"Students are currently experimenting by trying to grow different fruits and vegetables, which they sell at a market in the school. We are raising awareness of sustainable goals like these."
Two standout features of the curriculum are the Creators in Residence, which focuses on creating works of art in the school's art room and multi-purpose hall, and the Garden to Table project, which “teaches essential life skills in a fun, engaging and hands-on way”. The school has a team of ‘Creators’ working alongside specialist teachers in music, the visual arts, PE and languages.
The academic year runs from January to December, which puts the school in line with local Singaporean schools and the Australian International School; the school day is slightly different to the norm as it runs from 10am to 4.30pm. Rather than this being a conscious decision by the school, it is a requirement by the government to help manage the heavy flow of traffic during rush hour.
"The majority of our families are coming from pre-schools in the local system, so this academic year matches that."
The school currently only has three year groups – early years, Primary 1 and Primary 2 – but there are plans to open up to Primary 6 in the future. It will always remain a small school with a maximum of two classes per year, and class sizes will be capped at 24.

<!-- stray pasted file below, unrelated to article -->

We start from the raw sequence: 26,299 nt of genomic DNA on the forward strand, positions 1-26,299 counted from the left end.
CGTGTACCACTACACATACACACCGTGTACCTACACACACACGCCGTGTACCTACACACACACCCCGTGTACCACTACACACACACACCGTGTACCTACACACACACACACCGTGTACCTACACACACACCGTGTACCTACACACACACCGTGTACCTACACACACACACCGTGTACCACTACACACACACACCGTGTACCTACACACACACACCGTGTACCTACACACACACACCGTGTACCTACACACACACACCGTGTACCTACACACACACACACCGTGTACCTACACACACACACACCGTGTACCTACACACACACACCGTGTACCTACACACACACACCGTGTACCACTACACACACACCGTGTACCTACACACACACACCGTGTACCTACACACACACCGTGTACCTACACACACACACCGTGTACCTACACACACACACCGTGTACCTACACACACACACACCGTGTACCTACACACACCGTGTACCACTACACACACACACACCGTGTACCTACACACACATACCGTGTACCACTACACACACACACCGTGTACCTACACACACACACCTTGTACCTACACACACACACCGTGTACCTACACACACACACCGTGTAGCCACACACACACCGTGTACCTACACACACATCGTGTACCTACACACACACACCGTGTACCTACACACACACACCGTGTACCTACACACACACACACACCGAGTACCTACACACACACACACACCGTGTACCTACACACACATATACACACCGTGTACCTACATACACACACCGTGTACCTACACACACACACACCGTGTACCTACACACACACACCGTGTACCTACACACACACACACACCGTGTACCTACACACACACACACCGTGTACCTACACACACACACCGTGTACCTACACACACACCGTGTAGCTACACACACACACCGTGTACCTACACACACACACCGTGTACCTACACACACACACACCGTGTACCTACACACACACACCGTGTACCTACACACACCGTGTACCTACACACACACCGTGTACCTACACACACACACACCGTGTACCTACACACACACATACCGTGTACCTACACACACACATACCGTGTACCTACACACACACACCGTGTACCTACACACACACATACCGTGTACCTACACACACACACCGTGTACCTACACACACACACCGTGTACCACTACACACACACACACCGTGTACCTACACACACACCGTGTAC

At the helm of the school is director Ronald Stones, a British educator with more than 30 years' teaching experience in South East Asia; his previous roles include principal at Tanglin Trust School. The founding head teacher is Jennifer Worthington, an Australian with past leadership roles in schools across Singapore, Indonesia, Hong Kong, Philippines and Switzerland. Read our interview with Jennifer here.
The Grange has a three-acre campus along Yio Chu Kang Road, between Serangoon and Ang Mo Kio. Located away from the hustle and bustle of the city centre, the school is in a quieter, residential corner of Singapore – and close to other international schools including AIS and SAIS.
The school shares its campus with the existing Kinderland pre-school. Facilities at the low-rise campus include six classrooms, a library, multi-purpose hall, sustainable garden, and two music and art studios.
What does the school feel like? Get The Grange Experience here.
This small campus may feel understated compared to some other larger international schools, but it feels cosy, welcoming and authentic. Also, with its vegetable plots, butterfly garden and natural wildlife, the school is able to offer plenty of rich outdoor experiences. There is no school nurse on site.
There’s no room for expansion for secondary years at this site, but that’s not to say that the school won’t open a secondary school on another location in the future.
Admission and fees
Annual tuition fees are among the lowest in Singapore at $16,983. There are no hidden extras, apart from an enrolment fee of $3,080, but students do have to bring in their own packed lunch.
The school does suggest that the above is an introductory fee that is only applicable for a limited period, and there are plans to increase fees to $28,283. When and if this will happen is unknown, but while the school still only has 16 students it does not appear to be in a position to charge parents more.